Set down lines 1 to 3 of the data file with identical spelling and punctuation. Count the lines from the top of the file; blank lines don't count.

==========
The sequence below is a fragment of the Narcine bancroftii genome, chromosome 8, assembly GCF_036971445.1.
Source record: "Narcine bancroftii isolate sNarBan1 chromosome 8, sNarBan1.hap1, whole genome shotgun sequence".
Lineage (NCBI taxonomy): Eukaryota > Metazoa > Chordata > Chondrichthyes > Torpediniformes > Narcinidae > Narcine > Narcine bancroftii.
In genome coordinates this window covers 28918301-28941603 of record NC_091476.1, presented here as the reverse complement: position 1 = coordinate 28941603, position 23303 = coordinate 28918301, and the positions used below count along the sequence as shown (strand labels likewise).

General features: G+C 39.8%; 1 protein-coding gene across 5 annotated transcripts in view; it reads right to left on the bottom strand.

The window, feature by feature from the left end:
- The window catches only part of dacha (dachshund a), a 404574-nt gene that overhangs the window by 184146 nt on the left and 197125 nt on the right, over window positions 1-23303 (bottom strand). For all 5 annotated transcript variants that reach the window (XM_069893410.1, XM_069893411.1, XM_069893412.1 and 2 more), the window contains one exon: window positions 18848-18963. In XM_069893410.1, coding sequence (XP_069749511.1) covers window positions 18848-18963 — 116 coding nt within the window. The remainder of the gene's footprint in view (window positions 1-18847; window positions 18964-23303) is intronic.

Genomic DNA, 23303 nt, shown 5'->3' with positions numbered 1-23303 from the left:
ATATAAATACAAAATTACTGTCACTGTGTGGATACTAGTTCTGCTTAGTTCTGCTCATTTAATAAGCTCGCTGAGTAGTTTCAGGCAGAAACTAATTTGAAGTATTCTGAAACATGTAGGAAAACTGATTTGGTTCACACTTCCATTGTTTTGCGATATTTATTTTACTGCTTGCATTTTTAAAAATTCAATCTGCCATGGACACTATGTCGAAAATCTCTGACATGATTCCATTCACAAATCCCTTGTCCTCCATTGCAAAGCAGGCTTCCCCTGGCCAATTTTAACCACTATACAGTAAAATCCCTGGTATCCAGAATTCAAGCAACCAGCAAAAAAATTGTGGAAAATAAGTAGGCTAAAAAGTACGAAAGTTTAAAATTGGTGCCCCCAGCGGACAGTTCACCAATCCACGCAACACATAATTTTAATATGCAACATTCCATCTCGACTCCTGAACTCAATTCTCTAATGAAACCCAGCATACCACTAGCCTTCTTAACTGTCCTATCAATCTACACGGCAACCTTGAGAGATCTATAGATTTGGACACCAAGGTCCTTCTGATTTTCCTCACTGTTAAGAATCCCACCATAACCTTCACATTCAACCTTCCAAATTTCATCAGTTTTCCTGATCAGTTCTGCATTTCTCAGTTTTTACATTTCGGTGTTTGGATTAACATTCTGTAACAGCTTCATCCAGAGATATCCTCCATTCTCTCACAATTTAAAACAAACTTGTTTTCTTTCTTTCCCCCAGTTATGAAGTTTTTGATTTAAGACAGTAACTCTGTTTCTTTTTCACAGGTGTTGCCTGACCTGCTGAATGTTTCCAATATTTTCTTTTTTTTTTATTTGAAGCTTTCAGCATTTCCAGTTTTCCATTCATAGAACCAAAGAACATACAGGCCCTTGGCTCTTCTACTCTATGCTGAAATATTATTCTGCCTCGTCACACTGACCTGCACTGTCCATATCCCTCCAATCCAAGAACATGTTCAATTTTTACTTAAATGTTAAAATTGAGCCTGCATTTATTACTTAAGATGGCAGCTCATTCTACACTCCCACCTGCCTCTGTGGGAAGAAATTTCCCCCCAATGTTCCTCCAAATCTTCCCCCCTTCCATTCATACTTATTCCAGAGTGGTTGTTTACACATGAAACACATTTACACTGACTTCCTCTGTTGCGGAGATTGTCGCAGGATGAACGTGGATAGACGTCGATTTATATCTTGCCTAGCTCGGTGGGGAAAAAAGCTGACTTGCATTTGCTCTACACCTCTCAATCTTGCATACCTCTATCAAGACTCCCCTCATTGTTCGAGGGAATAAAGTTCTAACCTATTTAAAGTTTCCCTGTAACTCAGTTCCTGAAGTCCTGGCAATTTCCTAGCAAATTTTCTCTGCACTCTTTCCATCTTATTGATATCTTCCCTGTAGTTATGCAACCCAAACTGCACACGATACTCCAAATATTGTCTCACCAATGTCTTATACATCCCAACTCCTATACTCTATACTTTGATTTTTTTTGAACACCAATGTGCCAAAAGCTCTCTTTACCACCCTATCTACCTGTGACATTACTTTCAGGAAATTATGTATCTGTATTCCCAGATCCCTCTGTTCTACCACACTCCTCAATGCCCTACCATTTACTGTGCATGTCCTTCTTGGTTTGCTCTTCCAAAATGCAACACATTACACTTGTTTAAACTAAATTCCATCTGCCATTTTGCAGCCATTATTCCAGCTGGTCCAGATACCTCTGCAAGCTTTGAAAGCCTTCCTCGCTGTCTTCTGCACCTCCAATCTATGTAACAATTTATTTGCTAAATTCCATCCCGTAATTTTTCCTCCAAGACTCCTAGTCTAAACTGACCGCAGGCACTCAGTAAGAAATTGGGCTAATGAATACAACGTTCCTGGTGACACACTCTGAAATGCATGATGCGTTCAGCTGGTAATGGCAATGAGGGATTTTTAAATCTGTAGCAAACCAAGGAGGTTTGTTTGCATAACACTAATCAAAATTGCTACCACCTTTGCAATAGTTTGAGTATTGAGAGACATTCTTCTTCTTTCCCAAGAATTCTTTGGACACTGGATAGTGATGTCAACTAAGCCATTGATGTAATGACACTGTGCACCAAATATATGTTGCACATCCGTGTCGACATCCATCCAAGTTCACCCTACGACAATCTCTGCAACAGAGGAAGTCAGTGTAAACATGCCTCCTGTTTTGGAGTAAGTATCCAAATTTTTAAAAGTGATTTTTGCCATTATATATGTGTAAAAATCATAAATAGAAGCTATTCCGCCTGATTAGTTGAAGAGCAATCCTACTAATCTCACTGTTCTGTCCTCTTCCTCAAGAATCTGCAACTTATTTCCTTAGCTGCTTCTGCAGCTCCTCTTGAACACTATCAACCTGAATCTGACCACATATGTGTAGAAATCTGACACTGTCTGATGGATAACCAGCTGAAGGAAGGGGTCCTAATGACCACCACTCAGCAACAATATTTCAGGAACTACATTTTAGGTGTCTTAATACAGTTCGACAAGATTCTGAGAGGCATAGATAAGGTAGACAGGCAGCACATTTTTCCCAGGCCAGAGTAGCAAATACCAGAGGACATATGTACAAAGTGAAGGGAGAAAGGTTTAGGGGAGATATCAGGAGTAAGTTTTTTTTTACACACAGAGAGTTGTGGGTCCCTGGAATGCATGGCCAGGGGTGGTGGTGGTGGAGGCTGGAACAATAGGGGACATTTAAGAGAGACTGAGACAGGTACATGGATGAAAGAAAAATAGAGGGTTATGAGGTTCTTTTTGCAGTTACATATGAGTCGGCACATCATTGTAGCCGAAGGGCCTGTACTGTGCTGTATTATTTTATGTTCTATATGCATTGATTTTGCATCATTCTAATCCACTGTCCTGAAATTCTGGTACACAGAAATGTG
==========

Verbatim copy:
The sequence below is a fragment of the Narcine bancroftii genome, chromosome 8, assembly GCF_036971445.1.
Source record: "Narcine bancroftii isolate sNarBan1 chromosome 8, sNarBan1.hap1, whole genome shotgun sequence".
Lineage (NCBI taxonomy): Eukaryota > Metazoa > Chordata > Chondrichthyes > Torpediniformes > Narcinidae > Narcine > Narcine bancroftii.